Game 3 of the 1990 World Chess Championship match ended in a draw last night, following a hard-hitting opening and middle game that included a queen sacrifice the night before. After their overnight study of a complex adjourned position, neither defending champion Gary Kasparov nor challenger Anatoly Karpov could see his way clear to a victory. Kasparov's brilliant, sacrificial attack had been turned aside by Karpov's defensive skill -- but not before a lot of bloodshed.
In the endgame Kasparov, playing black, realized that he could hope for no better than a draw and began to reduce the material on the board to a minimum, making a win impossible. Nevetheless, there were still some fine tactical points. For example, after 44. ... b5, Karpov could not capture on b5 twice with 45. Bxb5, Nxb5; 46. Rxb5 because of 46. ... Bd3ch, forking the rook and king. Karpov's 48. Nxe3 was an admission that he would be satisfied with a draw. Otherwise, he could have tried 48. Be2, but that move did not look very promising. Kasparov's 49. ... g4 was the quickest way to force a draw.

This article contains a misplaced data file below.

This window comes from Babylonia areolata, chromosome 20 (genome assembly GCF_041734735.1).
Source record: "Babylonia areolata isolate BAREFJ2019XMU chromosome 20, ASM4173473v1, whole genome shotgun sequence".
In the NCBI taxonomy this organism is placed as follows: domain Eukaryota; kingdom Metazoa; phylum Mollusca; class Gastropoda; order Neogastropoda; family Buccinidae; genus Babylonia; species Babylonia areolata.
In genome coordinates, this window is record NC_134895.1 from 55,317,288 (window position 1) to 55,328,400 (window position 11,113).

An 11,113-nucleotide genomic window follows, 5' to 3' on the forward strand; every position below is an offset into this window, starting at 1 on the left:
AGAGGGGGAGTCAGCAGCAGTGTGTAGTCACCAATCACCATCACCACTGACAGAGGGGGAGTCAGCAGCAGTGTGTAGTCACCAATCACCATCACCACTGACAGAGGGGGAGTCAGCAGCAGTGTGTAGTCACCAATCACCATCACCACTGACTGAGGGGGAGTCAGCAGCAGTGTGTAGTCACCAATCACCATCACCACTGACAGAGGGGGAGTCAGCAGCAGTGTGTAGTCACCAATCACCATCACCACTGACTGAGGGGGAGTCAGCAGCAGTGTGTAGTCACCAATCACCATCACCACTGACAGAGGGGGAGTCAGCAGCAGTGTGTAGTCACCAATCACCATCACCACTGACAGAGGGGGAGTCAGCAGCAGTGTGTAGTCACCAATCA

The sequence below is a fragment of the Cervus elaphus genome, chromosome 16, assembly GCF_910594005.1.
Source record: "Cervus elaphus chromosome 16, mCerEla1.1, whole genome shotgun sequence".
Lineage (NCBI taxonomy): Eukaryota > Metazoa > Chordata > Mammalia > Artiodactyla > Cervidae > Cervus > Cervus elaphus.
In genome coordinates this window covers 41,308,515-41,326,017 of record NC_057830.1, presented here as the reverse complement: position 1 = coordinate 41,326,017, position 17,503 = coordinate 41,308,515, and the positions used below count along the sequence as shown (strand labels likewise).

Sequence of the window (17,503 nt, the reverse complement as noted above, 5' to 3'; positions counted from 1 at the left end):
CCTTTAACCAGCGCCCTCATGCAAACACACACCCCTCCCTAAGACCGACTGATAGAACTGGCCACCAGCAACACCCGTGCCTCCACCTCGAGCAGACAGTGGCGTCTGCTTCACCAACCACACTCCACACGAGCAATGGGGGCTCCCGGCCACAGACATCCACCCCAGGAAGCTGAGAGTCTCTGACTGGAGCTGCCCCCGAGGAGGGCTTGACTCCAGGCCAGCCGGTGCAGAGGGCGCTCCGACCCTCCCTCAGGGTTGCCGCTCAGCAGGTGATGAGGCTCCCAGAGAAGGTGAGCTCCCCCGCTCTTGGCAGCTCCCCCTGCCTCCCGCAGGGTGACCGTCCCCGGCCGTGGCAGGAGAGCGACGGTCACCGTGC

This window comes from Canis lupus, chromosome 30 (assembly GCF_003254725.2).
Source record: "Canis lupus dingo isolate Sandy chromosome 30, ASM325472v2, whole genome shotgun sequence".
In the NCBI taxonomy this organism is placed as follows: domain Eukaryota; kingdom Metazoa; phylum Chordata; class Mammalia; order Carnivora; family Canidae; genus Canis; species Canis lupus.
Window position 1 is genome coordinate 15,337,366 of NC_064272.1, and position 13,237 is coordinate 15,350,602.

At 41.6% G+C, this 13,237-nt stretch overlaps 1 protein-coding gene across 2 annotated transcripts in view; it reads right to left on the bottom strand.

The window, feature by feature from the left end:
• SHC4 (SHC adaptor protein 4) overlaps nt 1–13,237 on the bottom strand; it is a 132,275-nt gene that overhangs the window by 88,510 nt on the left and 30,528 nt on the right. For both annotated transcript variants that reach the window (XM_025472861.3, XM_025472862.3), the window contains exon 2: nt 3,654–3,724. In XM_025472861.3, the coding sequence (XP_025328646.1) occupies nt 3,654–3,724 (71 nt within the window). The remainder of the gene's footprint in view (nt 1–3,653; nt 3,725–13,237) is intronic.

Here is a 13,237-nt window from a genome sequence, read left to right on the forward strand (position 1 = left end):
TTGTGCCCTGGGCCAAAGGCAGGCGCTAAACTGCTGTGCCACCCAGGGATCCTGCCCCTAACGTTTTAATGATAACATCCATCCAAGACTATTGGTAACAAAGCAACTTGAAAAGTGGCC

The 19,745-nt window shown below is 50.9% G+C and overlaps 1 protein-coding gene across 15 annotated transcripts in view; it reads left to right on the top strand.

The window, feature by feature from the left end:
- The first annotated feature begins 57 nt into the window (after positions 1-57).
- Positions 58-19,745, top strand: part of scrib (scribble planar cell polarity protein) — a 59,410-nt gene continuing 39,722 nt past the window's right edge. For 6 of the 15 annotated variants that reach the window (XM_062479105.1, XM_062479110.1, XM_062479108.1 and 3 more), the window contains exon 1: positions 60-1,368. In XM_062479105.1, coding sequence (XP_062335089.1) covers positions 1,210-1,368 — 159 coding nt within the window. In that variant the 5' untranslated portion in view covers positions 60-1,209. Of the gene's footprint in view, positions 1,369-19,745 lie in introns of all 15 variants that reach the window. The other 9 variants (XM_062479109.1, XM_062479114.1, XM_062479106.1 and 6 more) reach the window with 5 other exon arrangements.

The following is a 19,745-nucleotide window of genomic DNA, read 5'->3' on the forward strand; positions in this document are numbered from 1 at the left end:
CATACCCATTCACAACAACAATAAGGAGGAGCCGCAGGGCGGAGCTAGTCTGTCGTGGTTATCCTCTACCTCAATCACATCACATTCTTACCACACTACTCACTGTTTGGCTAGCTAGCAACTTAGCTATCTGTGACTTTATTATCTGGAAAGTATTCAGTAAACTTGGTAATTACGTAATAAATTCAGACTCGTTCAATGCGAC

Karpov's exchange of rook for bishop, 53. Rxd8ch was an appropriate final move for a game that had exchange sacrifices as a dominant theme. If Karpov had played 53. Kxg2 he would have lost his rook and the game after 53. ... Be4ch. Even if he had captured the knight (54. Kf2, Bxa8; 55. Kxe2), black could still have tried for a win. In tournament experience, there have been many games where a pair of bishops won against a single knight. So Karpov sacrificed his rook for the right piece and there was not enough material left on the board for either side to win.
Earlier, Kasparov had offered a queen sacrifice twice, on his 14th and again on his 15th move. The second time Karpov took the queen in exchange for a rook and a knight, and then had to withstand an overwhelming attack. He did everything right, and then it was Kasparov's turn to make a mistake; the champion became more greedy (or ambitious) than his position justified, and at adjournment he was the one working under a disadvantage.
So far in the 24-game match, being played in New York this month, Kasparov is leading 2-1. Game 4 is scheduled to be played tonight.
Lubomir Kavalek is a chess grandmaster. Joseph McLellan is a Washington Post staff writer.